Book Review: The Card Catalog

‘Book Review: The Card Catalog: Books, Cards, and Literary Treasures by The Library of Congress. San Francisco: Chronicle, 2017. 224 pages, ISBN 9781452145402′, Catalogue & Index 189, 2017: 57.

Review of a coffee-table book that provides an insider’s view of some important changes in the inner workings of one of the world’s great libraries.

Link to journal issue.

Image: Library of Congress Card Catalog Notecards, a useful teaching aid.

Is it wrong of me to admit that as an academic and bibliophile I rarely find myself willing to pay the full price for any book, instead looking for bargains in bookshops and on the Internet, sometimes waiting over a year for a popular new title to appear at a price I am willing to pay? I mention this only because the Library of Congress’s paean to the card catalogue was a very rare exception to this, and I willingly handed over my cash as soon as I saw a copy in the Bodleian Shop this summer.

Was it worth it? Oh, yes. Discussed in some other reviews I have seen as a coffee table book filled with nostalgia, this work, although definitely glossy and highly-illustrated is so much more than that. The chapter titles reveal the intellectual approach that has been taken in this analysis of one of the world’s most famous catalogues: “Origins — The Enlightened Catalog — Constructing a Catalog — The Nation’s Library and Catalog — The Rise and Fall of the Card Catalog.”

Is it an in-depth academic treatise? No, of course not. In the main it is a selection of quite beautiful catalogue cards – some heavily annotated and amended – set face-to-face with the title pages, covers or selected contents of the work they describe. These have been contextualized in language aimed clearly at the generalist, whether practicing librarian or interested book-lover. Stars of the profession like Jewett and Dewey are highlighted alongside their contributions, and some of the most famous book illustrations from the USA are shown in all their glory, often next to an obviously well-thumbed card. The 1851 Harper Moby-Dick (better known to us in the UK as published by Bentley) on pages 94-95 is a particularly good example of this – the famous image of the tail flicking the boat out of the water is shown next to a foxed and scruffy book-jacket and a clear hand-written card, complete with accession number and a crossed out move of number at one point from LCC PZ to PS as both classification scheme and practices developed.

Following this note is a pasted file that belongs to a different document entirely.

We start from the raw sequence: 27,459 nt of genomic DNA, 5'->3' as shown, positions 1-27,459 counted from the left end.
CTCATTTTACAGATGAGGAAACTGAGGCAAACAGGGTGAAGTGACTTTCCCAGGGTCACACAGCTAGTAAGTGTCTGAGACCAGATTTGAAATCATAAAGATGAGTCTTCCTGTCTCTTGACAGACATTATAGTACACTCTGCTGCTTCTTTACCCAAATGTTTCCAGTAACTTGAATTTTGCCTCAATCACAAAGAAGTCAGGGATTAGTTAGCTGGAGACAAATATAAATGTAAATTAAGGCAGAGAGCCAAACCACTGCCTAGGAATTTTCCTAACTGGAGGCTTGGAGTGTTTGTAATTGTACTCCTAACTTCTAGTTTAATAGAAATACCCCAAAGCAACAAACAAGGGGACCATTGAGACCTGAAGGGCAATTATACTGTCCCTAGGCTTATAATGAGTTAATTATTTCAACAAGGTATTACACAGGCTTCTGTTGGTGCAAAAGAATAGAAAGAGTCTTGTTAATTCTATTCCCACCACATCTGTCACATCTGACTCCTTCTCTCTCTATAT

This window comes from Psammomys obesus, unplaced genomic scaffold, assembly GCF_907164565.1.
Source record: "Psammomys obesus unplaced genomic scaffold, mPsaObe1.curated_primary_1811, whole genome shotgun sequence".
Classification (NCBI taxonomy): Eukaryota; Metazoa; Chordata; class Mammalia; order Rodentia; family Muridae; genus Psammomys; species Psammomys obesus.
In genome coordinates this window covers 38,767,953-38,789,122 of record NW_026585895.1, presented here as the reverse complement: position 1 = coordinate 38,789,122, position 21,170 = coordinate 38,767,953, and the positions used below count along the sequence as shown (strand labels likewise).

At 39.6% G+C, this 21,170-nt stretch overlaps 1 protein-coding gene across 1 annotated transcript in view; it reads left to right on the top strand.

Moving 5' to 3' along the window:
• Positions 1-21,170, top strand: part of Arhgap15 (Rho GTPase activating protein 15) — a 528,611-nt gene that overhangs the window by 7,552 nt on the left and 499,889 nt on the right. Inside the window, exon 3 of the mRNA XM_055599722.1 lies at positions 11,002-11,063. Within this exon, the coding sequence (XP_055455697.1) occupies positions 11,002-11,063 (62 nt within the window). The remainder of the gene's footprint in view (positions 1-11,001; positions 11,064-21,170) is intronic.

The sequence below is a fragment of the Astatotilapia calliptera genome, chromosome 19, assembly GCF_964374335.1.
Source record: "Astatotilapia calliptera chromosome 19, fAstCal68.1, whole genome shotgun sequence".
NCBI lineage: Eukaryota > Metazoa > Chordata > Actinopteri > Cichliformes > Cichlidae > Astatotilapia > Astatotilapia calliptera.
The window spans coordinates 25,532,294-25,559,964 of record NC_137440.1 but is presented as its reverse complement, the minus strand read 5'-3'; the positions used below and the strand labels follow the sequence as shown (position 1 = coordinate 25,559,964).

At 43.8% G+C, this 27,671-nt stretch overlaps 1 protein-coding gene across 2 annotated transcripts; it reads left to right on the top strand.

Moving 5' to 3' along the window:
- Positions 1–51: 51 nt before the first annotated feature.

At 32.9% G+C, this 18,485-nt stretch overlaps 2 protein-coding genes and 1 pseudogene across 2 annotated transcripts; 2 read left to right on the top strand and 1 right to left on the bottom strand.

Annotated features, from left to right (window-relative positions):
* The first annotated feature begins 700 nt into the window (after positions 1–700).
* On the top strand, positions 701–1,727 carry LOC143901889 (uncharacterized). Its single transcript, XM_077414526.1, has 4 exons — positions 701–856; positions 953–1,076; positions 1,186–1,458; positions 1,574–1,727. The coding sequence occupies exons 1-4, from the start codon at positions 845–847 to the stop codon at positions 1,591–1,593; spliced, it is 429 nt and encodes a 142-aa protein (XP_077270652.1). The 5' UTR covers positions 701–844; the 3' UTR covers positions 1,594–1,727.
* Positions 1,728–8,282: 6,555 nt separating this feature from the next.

Obviously for me, this is one of the practical and educational uses of this book. To be able to show students how our cataloguing practices have changed over the years using something so well-produced will be a joy next year. Thus far, we have used the British Museum General Catalogue of Printed Books (1955) and later online catalogues (BL, ESTC and ISTC) to see how things have changed – more local to us, just as intellectually satisfying, but less physically attractive. I look forward to being able to show both “Anglo” and “American” changes in our Anglo-American Cataloguing Rules, using, as we always do, the LC catalogs and authority files and this new, shiny, and extremely satisfying book.

In summary, for cataloguers: The Card Catalog – open for the pictures, read for the quite amazing changes to our rules played out in the cards the Library of Congress has chosen to reproduce.

Anne Welsh, 2017.

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